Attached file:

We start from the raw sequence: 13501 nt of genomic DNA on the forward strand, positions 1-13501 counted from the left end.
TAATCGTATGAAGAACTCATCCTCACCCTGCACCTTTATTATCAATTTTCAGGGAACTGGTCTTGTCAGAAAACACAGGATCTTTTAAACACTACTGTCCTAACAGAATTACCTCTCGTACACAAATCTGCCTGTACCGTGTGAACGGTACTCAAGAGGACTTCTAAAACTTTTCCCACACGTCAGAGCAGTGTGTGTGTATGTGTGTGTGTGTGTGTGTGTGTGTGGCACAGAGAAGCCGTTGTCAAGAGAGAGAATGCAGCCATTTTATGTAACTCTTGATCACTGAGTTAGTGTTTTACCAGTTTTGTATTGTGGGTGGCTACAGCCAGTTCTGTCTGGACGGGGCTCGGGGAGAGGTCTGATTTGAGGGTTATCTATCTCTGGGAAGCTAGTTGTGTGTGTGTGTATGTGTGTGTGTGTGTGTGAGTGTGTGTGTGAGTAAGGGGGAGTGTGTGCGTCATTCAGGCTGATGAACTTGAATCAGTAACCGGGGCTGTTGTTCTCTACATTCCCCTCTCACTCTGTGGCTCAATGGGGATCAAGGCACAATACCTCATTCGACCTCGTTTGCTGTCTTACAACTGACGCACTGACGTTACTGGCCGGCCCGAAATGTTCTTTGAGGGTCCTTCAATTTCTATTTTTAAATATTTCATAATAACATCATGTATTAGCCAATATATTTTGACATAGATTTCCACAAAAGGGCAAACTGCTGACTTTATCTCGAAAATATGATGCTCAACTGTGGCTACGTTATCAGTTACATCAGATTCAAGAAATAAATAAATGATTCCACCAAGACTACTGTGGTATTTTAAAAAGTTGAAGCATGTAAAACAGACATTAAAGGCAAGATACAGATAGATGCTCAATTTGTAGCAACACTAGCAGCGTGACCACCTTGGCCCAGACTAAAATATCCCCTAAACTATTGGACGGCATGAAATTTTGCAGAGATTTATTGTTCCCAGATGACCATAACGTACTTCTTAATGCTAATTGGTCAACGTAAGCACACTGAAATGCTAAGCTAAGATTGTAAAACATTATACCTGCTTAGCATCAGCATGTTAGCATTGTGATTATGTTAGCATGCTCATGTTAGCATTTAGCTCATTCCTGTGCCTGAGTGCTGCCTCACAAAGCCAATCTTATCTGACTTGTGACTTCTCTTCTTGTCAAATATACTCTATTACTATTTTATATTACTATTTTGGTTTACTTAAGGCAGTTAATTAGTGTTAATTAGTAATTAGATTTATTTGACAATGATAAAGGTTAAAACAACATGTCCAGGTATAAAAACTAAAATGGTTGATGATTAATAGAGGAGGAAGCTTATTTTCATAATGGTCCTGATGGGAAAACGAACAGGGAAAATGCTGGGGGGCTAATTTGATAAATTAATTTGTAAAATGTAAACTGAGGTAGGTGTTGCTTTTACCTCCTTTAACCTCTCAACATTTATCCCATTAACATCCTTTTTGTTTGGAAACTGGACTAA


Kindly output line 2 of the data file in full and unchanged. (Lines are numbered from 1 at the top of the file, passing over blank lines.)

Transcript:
TAATCGTATGAAGAACTCATCCTCACCCTGCACCTTTATTATCAATTTTCAGGGAACTGGTCTTGTCAGAAAACACAGGATCTTTTAAACACTACTGTCCTAACAGAATTACCTCTCGTACACAAATCTGCCTGTACCGTGTGAACGGTACTCAAGAGGACTTCTAAAACTTTTCCCACACGTCAGAGCAGTGTGTGTGTATGTGTGTGTGTGTGTGTGTGTGTGTGGCACAGAGAAGCCGTTGTCAAGAGAGAGAATGCAGCCATTTTATGTAACTCTTGATCACTGAGTTAGTGTTTTACCAGTTTTGTATTGTGGGTGGCTACAGCCAGTTCTGTCTGGACGGGGCTCGGGGAGAGGTCTGATTTGAGGGTTATCTATCTCTGGGAAGCTAGTTGTGTGTGTGTGTATGTGTGTGTGTGTGTGTGAGTGTGTGTGTGAGTAAGGGGGAGTGTGTGCGTCATTCAGGCTGATGAACTTGAATCAGTAACCGGGGCTGTTGTTCTCTACATTCCCCTCTCACTCTGTGGCTCAATGGGGATCAAGGCACAATACCTCATTCGACCTCGTTTGCTGTCTTACAACTGACGCACTGACGTTACTGGCCGGCCCGAAATGTTCTTTGAGGGTCCTTCAATTTCTATTTTTAAATATTTCATAATAACATCATGTATTAGCCAATATATTTTGACATAGATTTCCACAAAAGGGCAAACTGCTGACTTTATCTCGAAAATATGATGCTCAACTGTGGCTACGTTATCAGTTACATCAGATTCAAGAAATAAATAAATGATTCCACCAAGACTACTGTGGTATTTTAAAAAGTTGAAGCATGTAAAACAGACATTAAAGGCAAGATACAGATAGATGCTCAATTTGTAGCAACACTAGCAGCGTGACCACCTTGGCCCAGACTAAAATATCCCCTAAACTATTGGACGGCATGAAATTTTGCAGAGATTTATTGTTCCCAGATGACCATAACGTACTTCTTAATGCTAATTGGTCAACGTAAGCACACTGAAATGCTAAGCTAAGATTGTAAAACATTATACCTGCTTAGCATCAGCATGTTAGCATTGTGATTATGTTAGCATGCTCATGTTAGCATTTAGCTCATTCCTGTGCCTGAGTGCTGCCTCACAAAGCCAATCTTATCTGACTTGTGACTTCTCTTCTTGTCAAATATACTCTATTACTATTTTATATTACTATTTTGGTTTACTTAAGGCAGTTAATTAGTGTTAATTAGTAATTAGATTTATTTGACAATGATAAAGGTTAAAACAACATGTCCAGGTATAAAAACTAAAATGGTTGATGATTAATAGAGGAGGAAGCTTATTTTCATAATGGTCCTGATGGGAAAACGAACAGGGAAAATGCTGGGGGGCTAATTTGATAAATTAATTTGTAAAATGTAAACTGAGGTAGGTGTTGCTTTTACCTCCTTTAACCTCTCAACATTTATCCCATTAACATCCTTTTTGTTTGGAAACTGGACTAA